The knitting will prove a more effectual reminder than any poison label could be.” As a final suggestion, this “knitted case” could be “slightly modified in size” to be made “to fit a baby’s feeding bottle. It then prevents the food from cooling too rapidly, and is pleasanter to the touch than bare glass.”
The original pattern called for “bright-coloured” and “dark-coloured single Berlin wool.” I used single strands of crewel wool, now label-less, from my stash, in green and “Salmon-colour” as one of the suggested lighter colours. The cover should be knit on “Four steel knitting needles, No. 14 “ (modern equivalent 2mm/US 0.)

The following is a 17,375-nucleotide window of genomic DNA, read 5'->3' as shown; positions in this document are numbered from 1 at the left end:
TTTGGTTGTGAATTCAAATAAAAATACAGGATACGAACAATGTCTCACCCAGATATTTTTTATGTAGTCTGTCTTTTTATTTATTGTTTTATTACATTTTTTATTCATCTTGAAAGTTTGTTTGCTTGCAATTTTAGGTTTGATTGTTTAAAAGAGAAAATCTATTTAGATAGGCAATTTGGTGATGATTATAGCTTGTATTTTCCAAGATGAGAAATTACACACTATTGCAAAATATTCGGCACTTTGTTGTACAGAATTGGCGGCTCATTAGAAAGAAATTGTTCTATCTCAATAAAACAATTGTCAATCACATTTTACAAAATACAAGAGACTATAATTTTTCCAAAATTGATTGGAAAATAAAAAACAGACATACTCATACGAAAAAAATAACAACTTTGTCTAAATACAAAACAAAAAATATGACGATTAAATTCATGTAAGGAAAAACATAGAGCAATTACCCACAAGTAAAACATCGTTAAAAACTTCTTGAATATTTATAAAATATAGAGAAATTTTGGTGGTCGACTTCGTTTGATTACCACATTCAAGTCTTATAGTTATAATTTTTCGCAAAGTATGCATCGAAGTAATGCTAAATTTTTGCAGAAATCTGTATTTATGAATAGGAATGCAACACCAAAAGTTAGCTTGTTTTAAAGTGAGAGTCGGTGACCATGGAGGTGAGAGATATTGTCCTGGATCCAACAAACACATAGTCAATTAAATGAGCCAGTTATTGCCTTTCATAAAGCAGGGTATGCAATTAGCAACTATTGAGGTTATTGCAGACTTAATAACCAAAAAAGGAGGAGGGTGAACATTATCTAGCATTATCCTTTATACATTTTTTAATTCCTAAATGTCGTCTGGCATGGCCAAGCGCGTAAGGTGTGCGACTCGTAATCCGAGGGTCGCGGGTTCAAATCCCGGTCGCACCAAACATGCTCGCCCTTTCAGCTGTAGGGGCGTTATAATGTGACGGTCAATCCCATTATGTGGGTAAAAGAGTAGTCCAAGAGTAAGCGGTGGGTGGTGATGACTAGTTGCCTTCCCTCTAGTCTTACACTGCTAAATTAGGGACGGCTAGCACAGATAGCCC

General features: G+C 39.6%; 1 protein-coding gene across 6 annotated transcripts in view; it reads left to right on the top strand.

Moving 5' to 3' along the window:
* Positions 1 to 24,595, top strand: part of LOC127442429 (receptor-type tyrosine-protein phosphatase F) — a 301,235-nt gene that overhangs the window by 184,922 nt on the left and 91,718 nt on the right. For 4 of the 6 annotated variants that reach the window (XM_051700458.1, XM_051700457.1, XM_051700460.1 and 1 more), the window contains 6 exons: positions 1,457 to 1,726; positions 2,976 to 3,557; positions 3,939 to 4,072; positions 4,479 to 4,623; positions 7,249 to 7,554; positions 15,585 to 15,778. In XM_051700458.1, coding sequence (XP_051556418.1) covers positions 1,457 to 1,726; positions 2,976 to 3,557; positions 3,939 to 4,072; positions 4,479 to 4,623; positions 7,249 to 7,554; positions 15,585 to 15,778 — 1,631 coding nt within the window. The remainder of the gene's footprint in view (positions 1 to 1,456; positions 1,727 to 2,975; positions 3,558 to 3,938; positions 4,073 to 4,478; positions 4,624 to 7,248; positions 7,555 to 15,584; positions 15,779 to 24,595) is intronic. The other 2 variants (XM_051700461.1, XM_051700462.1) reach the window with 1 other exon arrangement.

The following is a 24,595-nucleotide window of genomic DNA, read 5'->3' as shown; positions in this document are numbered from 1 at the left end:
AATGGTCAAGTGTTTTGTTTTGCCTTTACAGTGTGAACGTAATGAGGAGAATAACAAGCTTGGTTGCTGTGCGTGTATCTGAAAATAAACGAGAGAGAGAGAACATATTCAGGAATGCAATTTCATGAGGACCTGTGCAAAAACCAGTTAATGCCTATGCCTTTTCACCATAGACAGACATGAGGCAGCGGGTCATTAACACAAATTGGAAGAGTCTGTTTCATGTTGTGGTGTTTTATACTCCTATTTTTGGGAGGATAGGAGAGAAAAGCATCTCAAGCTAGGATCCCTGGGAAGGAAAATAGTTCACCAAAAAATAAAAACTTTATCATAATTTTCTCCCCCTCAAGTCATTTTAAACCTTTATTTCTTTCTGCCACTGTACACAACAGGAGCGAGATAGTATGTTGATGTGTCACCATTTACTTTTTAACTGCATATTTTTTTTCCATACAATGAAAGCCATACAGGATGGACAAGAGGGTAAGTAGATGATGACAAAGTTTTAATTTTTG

The cover is worked from the bottom up. When completed, it is turned inside out to the more corrugated texture created by the stitches. Again, this is a safety feature in that it makes the bottle less slippery. The final instructions were for a ribbon to be run through the eyelets at the bottom of the bottle, and the pattern pointed out that the bottle will not stand up but “must be propped up or suspended with ribbon strings sewn firmly to the sides of the cover.”
This bottle cover measures -->6” long and 2 ¾” at its widest.
All quotations are from Weldon’s Practical Needlework, Volume 11, Interweave Press, 2004.